Custodial interrogation of a child; advisement of rights. (HB622)

Introduced By

Del. Sally Hudson (D-Charlottesville)


Passed Committee
Passed House
Passed Senate
Signed by Governor
Became Law


Custodial interrogation of a child; advisement of rights. Requires that prior to any custodial interrogation of a child by a law-enforcement officer, the child and, if no attorney is present and if no exception to the requirement that the child's parent, guardian, or legal custodian be notified applies, the child's parent, guardian, or legal custodian shall be advised that (i) the child has a right to remain silent; (ii) any statement the child makes can and may be used against the child; (iii) the child has a right to an attorney and that one will be appointed for the child if the child is not represented and wants representation; and (iv) the child has a right to have his parent, guardian, custodian, or attorney present during any questioning. The bill states that if a child indicates in any manner and at any stage of questioning during a custodial interrogation that he does not wish to be questioned further, the law-enforcement officer shall cease questioning. The bill also requires, before admitting into evidence any statement made by a child during a custodial interrogation, that the court find that the child knowingly, intelligently, and voluntarily waived his rights and states that no admission or confession made by a child younger than 16 years of age during a custodial interrogation may be admitted into evidence unless it was made in the presence of the child's parent, guardian, custodian, or attorney. Read the Bill »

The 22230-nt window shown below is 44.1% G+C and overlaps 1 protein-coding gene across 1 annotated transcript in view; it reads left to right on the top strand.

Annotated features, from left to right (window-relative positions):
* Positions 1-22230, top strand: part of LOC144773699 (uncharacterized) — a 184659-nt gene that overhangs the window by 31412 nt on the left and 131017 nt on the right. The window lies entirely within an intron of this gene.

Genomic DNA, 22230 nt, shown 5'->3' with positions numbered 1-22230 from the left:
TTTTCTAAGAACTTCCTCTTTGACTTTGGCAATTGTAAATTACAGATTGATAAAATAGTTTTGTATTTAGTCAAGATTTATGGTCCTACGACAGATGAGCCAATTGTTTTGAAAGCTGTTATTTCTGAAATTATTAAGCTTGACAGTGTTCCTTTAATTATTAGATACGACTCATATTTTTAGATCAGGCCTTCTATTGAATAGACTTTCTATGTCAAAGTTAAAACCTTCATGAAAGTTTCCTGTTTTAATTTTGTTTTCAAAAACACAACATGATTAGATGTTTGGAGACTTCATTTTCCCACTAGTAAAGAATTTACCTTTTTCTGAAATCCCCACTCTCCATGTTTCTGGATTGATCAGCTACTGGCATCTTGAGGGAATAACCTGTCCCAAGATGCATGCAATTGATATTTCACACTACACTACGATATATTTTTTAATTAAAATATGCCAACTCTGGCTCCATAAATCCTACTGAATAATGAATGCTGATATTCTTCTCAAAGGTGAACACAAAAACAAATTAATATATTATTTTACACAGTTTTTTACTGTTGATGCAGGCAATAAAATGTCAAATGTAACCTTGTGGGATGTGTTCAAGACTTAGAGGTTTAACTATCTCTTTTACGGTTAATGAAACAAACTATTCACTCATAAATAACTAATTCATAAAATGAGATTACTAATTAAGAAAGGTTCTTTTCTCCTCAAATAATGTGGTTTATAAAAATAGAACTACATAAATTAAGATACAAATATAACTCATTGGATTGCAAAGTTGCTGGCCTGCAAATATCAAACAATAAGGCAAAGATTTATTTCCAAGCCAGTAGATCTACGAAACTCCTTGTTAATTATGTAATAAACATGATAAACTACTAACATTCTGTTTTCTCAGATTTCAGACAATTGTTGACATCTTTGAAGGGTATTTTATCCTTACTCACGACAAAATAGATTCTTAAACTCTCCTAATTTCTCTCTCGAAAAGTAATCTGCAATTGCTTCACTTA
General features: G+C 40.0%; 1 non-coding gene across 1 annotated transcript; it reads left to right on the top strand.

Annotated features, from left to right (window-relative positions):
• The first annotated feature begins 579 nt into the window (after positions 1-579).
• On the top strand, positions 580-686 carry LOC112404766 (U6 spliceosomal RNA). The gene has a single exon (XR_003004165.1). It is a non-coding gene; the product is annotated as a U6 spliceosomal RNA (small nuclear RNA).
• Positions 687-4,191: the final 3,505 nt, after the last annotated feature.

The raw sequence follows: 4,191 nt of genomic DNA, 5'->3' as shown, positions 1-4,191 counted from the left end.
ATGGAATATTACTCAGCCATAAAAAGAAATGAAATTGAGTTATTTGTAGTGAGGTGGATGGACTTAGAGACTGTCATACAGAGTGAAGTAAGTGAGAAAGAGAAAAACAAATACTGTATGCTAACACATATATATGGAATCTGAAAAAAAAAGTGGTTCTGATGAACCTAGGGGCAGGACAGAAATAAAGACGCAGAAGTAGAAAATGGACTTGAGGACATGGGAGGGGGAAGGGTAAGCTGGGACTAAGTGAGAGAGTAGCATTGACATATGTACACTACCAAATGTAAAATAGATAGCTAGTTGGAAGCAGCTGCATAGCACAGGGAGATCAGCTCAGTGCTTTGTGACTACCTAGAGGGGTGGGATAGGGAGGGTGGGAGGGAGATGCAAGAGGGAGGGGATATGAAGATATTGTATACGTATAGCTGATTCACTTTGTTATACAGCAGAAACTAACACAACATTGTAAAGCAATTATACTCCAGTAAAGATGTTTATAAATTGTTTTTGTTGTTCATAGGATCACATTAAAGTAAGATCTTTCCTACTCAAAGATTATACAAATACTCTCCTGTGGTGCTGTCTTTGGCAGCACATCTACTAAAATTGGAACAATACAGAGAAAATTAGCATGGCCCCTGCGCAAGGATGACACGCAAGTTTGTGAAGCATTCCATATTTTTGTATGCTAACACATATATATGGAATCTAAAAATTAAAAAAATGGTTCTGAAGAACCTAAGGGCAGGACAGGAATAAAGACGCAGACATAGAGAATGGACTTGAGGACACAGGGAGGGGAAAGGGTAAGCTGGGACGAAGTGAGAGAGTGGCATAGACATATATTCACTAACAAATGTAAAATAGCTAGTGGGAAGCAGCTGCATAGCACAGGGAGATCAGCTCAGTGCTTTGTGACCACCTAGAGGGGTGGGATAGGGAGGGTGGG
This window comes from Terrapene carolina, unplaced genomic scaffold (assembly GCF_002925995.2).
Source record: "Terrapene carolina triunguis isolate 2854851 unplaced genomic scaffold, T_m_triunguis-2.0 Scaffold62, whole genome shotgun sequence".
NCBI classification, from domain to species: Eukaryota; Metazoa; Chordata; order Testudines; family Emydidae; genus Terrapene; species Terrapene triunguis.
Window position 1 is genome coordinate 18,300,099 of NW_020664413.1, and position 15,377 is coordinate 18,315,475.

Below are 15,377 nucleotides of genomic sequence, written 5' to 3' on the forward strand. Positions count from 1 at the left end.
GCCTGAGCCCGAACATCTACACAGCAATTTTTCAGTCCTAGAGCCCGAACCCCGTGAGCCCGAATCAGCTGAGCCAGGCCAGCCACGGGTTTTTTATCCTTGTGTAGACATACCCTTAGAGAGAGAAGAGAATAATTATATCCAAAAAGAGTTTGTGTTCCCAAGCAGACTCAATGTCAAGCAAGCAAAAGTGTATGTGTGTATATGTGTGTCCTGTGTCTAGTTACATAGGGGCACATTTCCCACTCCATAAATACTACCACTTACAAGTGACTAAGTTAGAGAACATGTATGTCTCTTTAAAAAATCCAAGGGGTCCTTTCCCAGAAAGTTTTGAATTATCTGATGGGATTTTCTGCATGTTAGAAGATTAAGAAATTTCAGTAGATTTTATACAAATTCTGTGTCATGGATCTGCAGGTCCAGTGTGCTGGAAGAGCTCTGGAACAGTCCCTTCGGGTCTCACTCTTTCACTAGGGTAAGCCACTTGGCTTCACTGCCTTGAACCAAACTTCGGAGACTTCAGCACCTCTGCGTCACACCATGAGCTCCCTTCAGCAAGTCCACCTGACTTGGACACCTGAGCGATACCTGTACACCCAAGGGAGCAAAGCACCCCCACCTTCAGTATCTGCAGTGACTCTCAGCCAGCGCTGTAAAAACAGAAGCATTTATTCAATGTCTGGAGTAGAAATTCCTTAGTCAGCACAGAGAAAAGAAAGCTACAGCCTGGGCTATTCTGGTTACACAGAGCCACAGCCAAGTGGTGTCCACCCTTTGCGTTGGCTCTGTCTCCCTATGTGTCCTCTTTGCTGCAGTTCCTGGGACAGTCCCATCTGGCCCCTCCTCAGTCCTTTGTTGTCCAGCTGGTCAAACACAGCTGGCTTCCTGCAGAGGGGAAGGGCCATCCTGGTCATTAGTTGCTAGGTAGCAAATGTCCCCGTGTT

01/25/2022: Awaiting a Vote in the Courts of Justice Committee


01/11/2022Prefiled and ordered printed; offered 01/12/22 22103084D
01/11/2022Referred to Committee for Courts of Justice
01/25/2022Assigned Courts sub: Subcommittee #1
01/26/2022Subcommittee recommends continuing to 2023
01/28/2022Continued to 2023 in Courts of Justice

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